The Theory and Practice of Group Psychotherapy

By Irvin D. Yalom | Go to book overview

CHAPTER 5
The Therapist: Basic Tasks

Now that I have considered how people change in group therapy, it is time to turn to the therapist's role in the therapeutic process. In this chapter, I will consider the basic tasks of the therapist and the techniques by which they may be accomplished.

The four previous chapters contend that therapy is a complex process consisting of elemental factors that interlace in an intricate fashion. The group therapist's job is to create the machinery of therapy, to set it in motion, and to keep it operating with maximum effectiveness. Sometimes I think of the therapy group as an enormous dynamo: often the therapist is deep in the interior--working, experiencing, interacting (and being personally influenced by the energy field); at other times, the therapist dons mechanic's clothes and tinkers with the exterior, lubricating, tightening nuts and bolts, replacing parts.

Before turning to specific tasks and techniques, I wish to emphasize something to which I will return again and again in the following pages. Underlying all considerations of technique must be a consistent, positive relationship between therapist and patient. The basic posture of the therapist to a patient must be one of concern, acceptance, genuineness, empathy. Nothing, no technical consideration, takes precedence over this attitude. Of course, there will be times when the therapist challenges the patient, shows irritation and frustration, even suggests that if the patient is not going to work, he or she should consider leaving the group. But these efforts (which in the right circumstances may have therapeutic clout) are never effective unless they are experienced against a horizon of an accepting, concerned therapist-patient relationship.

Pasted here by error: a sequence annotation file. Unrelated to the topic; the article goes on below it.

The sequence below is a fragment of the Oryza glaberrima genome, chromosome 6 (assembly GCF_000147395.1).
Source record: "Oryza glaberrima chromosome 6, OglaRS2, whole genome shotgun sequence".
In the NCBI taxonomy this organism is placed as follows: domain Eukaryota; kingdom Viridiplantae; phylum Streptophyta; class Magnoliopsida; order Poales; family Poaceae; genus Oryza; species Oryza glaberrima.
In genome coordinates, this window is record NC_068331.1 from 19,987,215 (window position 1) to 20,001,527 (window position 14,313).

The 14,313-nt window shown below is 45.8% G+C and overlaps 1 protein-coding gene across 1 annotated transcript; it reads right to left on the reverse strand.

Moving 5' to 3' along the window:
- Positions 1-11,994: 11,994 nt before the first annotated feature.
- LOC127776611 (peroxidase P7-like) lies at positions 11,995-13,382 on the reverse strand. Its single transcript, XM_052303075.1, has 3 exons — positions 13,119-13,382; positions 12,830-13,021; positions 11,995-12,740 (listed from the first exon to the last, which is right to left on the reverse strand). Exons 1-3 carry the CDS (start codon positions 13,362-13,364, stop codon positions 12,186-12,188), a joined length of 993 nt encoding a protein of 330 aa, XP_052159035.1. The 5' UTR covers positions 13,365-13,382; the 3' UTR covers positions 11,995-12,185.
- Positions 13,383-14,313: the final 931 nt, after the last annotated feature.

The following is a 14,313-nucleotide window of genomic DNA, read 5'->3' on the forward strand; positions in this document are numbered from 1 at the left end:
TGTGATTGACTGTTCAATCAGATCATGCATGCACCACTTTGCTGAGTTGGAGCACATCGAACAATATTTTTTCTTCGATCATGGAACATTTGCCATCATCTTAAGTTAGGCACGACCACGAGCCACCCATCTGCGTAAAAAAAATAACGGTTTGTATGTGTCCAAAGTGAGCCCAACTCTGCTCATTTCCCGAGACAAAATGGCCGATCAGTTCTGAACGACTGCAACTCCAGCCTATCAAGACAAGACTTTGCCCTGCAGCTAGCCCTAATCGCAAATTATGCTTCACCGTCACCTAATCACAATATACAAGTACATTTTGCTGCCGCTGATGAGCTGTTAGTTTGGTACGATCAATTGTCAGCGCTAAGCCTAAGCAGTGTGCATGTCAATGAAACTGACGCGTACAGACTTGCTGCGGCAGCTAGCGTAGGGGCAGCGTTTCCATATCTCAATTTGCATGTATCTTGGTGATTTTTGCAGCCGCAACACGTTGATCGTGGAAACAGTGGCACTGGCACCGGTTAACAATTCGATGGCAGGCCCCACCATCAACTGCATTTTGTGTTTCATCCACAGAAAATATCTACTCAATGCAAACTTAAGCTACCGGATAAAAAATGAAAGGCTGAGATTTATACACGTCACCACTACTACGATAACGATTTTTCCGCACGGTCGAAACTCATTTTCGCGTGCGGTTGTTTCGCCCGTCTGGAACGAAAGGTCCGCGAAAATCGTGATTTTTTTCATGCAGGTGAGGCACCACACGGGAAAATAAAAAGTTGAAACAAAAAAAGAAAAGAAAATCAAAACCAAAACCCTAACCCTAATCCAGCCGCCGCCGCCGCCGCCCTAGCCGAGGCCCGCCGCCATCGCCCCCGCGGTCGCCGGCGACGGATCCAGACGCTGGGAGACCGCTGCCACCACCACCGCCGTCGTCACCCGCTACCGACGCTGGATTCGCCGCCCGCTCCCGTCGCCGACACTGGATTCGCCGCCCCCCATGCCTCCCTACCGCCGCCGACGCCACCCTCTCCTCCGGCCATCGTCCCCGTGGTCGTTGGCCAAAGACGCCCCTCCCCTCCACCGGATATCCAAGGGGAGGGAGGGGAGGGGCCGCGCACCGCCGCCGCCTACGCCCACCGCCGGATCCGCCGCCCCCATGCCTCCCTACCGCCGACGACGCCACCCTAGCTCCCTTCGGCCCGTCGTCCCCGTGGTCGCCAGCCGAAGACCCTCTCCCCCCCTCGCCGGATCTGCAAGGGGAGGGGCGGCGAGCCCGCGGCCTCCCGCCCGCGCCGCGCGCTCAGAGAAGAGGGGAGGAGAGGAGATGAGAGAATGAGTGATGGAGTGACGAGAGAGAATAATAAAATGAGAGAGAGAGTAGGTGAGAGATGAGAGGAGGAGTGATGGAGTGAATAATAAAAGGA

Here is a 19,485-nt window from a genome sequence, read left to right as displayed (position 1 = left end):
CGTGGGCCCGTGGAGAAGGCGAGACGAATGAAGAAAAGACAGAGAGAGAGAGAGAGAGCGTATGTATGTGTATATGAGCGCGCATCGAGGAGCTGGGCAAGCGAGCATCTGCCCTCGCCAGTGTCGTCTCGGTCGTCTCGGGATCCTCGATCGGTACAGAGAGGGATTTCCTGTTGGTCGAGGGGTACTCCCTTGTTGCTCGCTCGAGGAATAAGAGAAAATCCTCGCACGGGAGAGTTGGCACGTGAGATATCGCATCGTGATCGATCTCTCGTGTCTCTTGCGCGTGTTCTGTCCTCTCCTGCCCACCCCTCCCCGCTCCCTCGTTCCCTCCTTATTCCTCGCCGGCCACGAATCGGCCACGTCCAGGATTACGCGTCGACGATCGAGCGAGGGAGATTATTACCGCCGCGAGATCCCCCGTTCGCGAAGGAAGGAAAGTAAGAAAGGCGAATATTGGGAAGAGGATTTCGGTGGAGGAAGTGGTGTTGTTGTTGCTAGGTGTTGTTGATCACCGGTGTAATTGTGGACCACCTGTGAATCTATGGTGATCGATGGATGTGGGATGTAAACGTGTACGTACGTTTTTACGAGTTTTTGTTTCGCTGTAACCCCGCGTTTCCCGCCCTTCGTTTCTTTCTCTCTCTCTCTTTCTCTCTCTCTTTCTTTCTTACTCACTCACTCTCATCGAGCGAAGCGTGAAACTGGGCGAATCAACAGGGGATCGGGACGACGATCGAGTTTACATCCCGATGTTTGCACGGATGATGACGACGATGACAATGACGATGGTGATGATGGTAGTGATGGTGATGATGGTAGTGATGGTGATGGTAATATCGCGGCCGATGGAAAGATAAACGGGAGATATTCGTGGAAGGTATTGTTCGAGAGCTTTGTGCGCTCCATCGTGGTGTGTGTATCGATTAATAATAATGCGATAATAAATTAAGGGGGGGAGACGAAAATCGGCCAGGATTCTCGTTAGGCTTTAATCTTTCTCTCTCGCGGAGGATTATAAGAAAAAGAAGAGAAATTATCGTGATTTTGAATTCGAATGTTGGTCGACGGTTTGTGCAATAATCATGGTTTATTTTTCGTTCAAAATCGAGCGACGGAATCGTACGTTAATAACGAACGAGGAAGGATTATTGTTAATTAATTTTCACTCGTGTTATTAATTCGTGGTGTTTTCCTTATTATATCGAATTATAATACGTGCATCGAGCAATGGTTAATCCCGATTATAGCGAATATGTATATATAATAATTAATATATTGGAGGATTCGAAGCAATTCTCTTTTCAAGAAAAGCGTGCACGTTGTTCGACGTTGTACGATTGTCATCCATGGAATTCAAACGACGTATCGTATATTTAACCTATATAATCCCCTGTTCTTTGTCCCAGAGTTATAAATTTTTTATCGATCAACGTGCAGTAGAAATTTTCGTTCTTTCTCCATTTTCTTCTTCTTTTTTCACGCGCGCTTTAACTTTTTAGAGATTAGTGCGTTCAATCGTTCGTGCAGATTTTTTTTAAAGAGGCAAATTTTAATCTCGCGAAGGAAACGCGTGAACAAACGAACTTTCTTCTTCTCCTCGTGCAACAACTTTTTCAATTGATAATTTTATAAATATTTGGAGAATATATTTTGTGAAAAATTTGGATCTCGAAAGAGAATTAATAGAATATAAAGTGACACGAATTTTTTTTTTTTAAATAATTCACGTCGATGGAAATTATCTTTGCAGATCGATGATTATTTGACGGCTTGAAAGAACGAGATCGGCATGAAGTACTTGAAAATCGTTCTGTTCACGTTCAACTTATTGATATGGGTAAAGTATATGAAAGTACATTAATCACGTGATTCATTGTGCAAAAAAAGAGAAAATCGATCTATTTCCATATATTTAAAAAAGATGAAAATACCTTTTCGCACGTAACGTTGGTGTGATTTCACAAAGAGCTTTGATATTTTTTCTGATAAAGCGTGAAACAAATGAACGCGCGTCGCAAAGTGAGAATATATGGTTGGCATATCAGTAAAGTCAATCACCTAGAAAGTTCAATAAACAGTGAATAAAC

I have chosen to discuss the techniques of the therapist in respect to three fundamental tasks:

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